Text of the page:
Indoor Plant Care Tips
Some people have magic fingers when it comes to keeping an indoor plant alive, while others feel like they only have to look at it to wither and die.
Before buying your plant displays, you will need to think about where in your business or home they will be. Many of us will choose a plant we like and then choose an area to put it in, Instead, we should be assessing the space we have available and then selecting the plant best suited to those conditions.
Think, that’s the space, what light can it offer that plant? Is it next to a draft? Is it next to a radiator?, and let that help you decide the best plant for the area.
Here are some tips that will help you care for your indoor plant displays.
Place your plant near a light source, ideally natural light or artificial light.
Determine what species of plant you have so you can customise the care for that particular variety.
Most houseplants are killed by over-watering , Keep the soil moist- It’s important to make sure that it is not too wet nor too dry. Aim to keep the compost moist but wait until it has almost dried out before rewatering. You can check by pushing your finger into the compost.
Generally plants will need watering more during the spring and summer growing seasons, than when dormant in winter. Water less in winter than in summer when actively growing. Tap water is fine for most houseplants, but some specialist plants, such as orchids and carnivorous plants are fussier.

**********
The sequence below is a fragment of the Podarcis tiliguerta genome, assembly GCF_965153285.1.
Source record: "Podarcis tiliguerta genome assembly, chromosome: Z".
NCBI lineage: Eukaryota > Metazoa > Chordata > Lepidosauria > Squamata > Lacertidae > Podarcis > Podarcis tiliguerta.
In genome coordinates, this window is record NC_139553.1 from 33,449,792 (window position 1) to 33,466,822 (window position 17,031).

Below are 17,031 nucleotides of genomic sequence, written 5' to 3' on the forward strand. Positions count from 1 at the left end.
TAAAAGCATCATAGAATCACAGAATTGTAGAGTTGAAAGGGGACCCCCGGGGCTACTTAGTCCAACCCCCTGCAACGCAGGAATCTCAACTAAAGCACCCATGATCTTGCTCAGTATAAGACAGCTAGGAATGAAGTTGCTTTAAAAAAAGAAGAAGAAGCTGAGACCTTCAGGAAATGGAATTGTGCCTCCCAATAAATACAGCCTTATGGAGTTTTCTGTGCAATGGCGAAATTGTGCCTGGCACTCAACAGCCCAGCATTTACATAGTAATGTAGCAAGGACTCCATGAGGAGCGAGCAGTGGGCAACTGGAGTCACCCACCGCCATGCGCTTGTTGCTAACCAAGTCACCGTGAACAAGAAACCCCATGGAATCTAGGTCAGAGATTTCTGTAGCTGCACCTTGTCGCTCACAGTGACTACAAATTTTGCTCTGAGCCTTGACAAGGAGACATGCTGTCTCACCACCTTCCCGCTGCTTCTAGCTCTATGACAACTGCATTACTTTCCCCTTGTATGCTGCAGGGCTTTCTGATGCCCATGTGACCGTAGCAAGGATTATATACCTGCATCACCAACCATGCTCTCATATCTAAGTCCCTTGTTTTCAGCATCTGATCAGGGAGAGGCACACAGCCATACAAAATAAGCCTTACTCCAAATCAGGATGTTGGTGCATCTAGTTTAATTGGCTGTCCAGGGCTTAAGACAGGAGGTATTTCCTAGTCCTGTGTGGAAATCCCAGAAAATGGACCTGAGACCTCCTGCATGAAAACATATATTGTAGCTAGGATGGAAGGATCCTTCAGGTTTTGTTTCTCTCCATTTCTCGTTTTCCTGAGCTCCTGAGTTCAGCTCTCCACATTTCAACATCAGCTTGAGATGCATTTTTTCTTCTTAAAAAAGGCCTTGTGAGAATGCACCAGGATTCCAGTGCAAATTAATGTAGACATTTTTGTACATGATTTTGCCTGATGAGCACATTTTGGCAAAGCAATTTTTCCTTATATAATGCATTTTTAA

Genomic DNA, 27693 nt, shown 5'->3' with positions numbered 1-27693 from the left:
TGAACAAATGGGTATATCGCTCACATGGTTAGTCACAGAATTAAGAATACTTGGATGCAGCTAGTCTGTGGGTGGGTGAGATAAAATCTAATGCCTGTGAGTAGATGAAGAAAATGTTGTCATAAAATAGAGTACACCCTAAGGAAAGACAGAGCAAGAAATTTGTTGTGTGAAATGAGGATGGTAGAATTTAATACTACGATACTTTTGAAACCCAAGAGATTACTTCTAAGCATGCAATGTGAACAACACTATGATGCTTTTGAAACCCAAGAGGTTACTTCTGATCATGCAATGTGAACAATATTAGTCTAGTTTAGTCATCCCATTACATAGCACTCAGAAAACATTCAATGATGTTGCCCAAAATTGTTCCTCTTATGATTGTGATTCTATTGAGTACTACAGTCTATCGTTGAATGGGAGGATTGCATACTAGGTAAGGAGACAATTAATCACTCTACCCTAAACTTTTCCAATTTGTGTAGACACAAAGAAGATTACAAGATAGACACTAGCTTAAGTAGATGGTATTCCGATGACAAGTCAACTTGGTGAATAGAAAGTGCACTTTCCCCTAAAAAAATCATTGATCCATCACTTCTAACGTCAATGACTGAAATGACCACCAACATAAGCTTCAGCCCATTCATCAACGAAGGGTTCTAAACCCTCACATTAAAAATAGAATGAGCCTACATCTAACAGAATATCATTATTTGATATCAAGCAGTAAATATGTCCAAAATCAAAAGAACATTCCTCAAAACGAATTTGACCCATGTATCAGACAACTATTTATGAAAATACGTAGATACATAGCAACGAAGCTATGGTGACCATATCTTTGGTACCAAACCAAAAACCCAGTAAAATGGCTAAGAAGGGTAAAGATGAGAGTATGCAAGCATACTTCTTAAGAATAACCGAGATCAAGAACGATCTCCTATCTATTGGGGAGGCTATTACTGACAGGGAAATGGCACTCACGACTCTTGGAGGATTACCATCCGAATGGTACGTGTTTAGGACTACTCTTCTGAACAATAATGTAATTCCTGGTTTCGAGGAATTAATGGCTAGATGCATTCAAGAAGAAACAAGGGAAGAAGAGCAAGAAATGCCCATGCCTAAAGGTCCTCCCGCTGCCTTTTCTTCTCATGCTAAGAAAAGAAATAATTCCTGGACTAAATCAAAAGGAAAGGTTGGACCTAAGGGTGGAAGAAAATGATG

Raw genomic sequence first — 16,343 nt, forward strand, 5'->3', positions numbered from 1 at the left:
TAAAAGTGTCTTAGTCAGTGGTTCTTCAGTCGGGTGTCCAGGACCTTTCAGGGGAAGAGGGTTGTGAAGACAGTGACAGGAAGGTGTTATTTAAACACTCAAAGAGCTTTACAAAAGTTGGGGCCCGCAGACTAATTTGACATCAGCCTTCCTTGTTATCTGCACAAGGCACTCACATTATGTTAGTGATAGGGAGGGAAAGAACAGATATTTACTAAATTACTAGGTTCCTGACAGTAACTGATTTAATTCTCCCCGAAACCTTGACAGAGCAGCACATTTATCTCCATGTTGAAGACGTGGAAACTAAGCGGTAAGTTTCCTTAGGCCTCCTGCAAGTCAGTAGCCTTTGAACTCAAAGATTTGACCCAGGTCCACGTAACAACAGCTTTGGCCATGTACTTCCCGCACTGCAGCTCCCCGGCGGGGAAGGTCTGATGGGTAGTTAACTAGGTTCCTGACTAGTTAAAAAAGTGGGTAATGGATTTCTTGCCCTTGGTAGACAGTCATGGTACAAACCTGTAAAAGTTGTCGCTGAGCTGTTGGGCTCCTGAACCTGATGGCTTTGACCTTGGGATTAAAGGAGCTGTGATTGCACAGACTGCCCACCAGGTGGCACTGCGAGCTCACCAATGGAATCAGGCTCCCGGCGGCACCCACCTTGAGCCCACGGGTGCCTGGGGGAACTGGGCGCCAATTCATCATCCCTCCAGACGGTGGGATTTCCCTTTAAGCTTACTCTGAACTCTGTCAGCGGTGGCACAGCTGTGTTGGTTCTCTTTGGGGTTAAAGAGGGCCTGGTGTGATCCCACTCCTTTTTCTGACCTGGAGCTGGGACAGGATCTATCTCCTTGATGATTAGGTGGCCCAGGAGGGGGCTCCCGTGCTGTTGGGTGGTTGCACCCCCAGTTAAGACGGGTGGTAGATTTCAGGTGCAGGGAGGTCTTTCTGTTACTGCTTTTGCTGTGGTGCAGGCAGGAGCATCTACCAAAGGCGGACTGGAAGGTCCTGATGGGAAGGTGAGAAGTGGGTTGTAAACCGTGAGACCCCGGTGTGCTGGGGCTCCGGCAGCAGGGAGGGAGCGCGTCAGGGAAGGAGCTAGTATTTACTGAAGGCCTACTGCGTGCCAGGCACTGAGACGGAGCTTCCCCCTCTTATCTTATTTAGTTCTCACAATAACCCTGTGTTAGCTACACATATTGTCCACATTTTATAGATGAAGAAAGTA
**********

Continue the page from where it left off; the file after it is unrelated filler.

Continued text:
If the plant leaf edges begin browning and are crispy to the touch, its likely that the plant needs watering. If the leaf edges are becoming brown but feel mushy, the plant has been over watered, in this case let the soil dry out. Yellow leaves may also indicate that a plant has too much or too little water, but this is not always the case.
Most houseplants can survive being left for a couple of weeks with some preparation. Water all pots thoroughly before you leave. Larger plants can be moved into shadier areas in the house while those in smaller pots, will do better in the bath, lined with an old towel soaked in water.
Most plants should only be fed when actively growing in March to September. Liquid feeds are generally the best, for flowering plants choose one high in Potassium. For foliage plants controlled release fertilise will last the growing season. Reduce feeding in winter
Pinch off dying flowers with your thumb and forefinger and remove any damaged or yellowing leaves, if necessary remove wayward branches with secateurs or scissors,
Dust can quickly build up on leaves This isn’t only unsightly but also prevents plants from growing properly. Clean with a piece cotton wool or cloth dipped in water.
Houseplants can suffer from a few pests and diseases, If the plant is looking sad check for tufts of white fluff. This is either mealy bug or woolly aphid, pests that suck the sap of houseplants. Remove with an organic soft soap spray.
Tiny limpet-like bugs on stems or leaves of plants are a sign of sap-sucking scale insect. Rub off by hand with a piece of cotton wool.
Fine webbing at the tips of plants and yellow speckling on leaves is a symptom of tiny red spider mites. They thrive in a warm, dry atmosphere – cut off the affected parts and mist around the plant to prevent another outbreak.